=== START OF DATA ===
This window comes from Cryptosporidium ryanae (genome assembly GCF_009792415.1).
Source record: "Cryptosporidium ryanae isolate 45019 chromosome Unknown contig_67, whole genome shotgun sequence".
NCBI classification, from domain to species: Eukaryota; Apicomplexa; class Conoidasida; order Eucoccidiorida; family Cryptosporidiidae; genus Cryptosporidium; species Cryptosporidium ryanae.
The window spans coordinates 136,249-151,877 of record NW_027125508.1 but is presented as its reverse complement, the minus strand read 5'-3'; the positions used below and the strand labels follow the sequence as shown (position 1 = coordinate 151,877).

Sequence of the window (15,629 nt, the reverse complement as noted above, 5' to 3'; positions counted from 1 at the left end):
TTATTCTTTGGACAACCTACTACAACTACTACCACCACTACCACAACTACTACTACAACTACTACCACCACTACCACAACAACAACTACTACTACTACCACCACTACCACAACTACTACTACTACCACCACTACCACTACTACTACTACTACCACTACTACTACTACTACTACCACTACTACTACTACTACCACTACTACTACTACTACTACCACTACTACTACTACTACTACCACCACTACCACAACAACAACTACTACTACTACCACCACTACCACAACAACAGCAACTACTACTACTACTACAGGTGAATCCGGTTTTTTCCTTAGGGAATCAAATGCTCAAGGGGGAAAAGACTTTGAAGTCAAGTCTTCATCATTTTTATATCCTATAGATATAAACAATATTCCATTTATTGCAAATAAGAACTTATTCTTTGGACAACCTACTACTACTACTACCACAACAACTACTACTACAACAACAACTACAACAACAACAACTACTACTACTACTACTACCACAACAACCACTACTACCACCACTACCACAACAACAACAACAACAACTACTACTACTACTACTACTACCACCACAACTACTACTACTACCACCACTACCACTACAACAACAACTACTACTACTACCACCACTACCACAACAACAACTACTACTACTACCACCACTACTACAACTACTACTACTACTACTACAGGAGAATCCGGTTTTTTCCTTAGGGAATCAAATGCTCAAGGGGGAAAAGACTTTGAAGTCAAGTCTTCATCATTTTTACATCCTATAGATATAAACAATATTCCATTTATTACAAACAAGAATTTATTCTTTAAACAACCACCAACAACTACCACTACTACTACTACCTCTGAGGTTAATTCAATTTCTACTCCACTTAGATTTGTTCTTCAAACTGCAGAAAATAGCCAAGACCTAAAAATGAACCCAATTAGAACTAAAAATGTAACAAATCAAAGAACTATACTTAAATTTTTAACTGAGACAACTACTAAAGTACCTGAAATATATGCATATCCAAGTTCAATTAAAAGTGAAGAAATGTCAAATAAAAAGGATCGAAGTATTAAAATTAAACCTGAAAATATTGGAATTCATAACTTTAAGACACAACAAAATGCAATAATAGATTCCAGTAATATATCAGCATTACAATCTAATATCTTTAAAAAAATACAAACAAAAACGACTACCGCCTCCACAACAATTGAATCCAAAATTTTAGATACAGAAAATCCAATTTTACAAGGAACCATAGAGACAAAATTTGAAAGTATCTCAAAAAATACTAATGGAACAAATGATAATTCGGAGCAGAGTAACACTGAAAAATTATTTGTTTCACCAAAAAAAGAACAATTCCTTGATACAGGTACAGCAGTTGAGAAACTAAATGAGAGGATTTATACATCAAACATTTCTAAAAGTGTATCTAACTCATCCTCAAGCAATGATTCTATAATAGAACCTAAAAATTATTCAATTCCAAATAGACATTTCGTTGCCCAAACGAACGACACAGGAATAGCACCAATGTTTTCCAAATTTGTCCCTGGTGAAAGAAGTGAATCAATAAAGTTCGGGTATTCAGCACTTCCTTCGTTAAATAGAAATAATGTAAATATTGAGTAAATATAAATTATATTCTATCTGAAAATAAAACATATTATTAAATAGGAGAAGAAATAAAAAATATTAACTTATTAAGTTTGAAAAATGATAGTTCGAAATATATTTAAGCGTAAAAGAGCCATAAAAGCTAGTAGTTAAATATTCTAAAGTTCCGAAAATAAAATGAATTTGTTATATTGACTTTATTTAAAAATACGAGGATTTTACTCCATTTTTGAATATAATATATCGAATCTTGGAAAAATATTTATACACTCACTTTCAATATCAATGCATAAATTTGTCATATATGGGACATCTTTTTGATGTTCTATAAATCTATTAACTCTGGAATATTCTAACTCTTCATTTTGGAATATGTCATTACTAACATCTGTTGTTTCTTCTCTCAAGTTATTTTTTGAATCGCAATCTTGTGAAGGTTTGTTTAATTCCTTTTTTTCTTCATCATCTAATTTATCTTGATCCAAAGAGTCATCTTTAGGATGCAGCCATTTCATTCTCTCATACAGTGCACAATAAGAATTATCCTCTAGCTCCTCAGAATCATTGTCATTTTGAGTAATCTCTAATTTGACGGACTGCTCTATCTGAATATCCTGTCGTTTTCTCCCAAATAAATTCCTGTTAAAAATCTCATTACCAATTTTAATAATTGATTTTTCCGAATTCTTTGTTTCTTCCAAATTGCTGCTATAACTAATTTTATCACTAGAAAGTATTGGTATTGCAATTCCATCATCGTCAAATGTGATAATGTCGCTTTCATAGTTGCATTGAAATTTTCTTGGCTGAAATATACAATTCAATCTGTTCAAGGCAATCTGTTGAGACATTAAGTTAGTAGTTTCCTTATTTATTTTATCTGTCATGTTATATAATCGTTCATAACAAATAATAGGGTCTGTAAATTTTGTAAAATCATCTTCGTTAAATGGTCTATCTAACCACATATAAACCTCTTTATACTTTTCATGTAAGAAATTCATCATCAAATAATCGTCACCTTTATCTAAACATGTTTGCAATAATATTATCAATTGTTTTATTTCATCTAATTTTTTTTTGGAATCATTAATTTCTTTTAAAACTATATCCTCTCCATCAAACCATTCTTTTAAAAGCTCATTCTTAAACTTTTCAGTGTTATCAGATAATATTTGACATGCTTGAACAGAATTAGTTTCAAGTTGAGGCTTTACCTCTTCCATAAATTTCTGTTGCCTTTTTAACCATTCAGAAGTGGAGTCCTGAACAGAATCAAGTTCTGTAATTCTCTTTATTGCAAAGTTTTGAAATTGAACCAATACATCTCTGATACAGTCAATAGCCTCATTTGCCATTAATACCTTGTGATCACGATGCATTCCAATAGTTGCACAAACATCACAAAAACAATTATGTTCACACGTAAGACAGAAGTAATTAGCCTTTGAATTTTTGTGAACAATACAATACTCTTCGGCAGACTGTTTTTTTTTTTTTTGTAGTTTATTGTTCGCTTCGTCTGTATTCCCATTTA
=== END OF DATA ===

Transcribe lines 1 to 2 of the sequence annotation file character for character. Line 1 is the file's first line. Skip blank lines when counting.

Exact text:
This window comes from Cryptosporidium ryanae (genome assembly GCF_009792415.1).
Source record: "Cryptosporidium ryanae isolate 45019 chromosome Unknown contig_67, whole genome shotgun sequence".